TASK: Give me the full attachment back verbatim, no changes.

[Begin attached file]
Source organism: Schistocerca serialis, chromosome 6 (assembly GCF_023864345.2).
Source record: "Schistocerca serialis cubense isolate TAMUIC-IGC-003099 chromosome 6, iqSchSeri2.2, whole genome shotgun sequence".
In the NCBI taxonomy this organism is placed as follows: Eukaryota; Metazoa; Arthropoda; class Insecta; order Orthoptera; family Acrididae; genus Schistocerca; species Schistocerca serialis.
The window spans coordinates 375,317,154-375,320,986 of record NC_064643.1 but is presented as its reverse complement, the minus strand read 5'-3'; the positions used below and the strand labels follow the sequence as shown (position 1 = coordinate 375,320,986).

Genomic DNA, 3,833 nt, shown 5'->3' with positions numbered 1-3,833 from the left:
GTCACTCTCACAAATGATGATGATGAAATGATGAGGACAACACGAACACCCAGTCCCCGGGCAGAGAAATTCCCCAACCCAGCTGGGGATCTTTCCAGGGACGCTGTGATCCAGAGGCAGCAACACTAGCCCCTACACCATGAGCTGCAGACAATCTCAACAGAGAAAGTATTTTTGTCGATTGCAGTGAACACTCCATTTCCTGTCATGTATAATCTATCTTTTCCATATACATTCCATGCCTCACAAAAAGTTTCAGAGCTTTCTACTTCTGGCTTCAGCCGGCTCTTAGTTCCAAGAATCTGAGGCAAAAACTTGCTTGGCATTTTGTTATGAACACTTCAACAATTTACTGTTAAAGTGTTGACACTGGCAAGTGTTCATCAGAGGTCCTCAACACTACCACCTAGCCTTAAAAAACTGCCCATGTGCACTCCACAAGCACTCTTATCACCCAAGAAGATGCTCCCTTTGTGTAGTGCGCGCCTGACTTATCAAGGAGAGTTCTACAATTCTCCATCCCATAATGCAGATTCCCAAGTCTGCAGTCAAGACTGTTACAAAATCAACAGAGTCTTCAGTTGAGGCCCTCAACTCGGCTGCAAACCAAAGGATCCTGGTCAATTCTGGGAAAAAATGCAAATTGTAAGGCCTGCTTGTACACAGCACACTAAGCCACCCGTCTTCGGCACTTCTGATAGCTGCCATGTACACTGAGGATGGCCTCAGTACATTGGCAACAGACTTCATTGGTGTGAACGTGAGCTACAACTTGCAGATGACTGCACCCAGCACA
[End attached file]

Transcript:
Source organism: Schistocerca serialis, chromosome 6 (assembly GCF_023864345.2).
Source record: "Schistocerca serialis cubense isolate TAMUIC-IGC-003099 chromosome 6, iqSchSeri2.2, whole genome shotgun sequence".
In the NCBI taxonomy this organism is placed as follows: Eukaryota; Metazoa; Arthropoda; class Insecta; order Orthoptera; family Acrididae; genus Schistocerca; species Schistocerca serialis.
The window spans coordinates 375,317,154-375,320,986 of record NC_064643.1 but is presented as its reverse complement, the minus strand read 5'-3'; the positions used below and the strand labels follow the sequence as shown (position 1 = coordinate 375,320,986).

Genomic DNA, 3,833 nt, shown 5'->3' with positions numbered 1-3,833 from the left:
GTCACTCTCACAAATGATGATGATGAAATGATGAGGACAACACGAACACCCAGTCCCCGGGCAGAGAAATTCCCCAACCCAGCTGGGGATCTTTCCAGGGACGCTGTGATCCAGAGGCAGCAACACTAGCCCCTACACCATGAGCTGCAGACAATCTCAACAGAGAAAGTATTTTTGTCGATTGCAGTGAACACTCCATTTCCTGTCATGTATAATCTATCTTTTCCATATACATTCCATGCCTCACAAAAAGTTTCAGAGCTTTCTACTTCTGGCTTCAGCCGGCTCTTAGTTCCAAGAATCTGAGGCAAAAACTTGCTTGGCATTTTGTTATGAACACTTCAACAATTTACTGTTAAAGTGTTGACACTGGCAAGTGTTCATCAGAGGTCCTCAACACTACCACCTAGCCTTAAAAAACTGCCCATGTGCACTCCACAAGCACTCTTATCACCCAAGAAGATGCTCCCTTTGTGTAGTGCGCGCCTGACTTATCAAGGAGAGTTCTACAATTCTCCATCCCATAATGCAGATTCCCAAGTCTGCAGTCAAGACTGTTACAAAATCAACAGAGTCTTCAGTTGAGGCCCTCAACTCGGCTGCAAACCAAAGGATCCTGGTCAATTCTGGGAAAAAATGCAAATTGTAAGGCCTGCTTGTACACAGCACACTAAGCCACCCGTCTTCGGCACTTCTGATAGCTGCCATGTACACTGAGGATGGCCTCAGTACATTGGCAACAGACTTCATTGGTGTGAACGTGAGCTACAACTTGCAGATGACTGCACCCAGCACA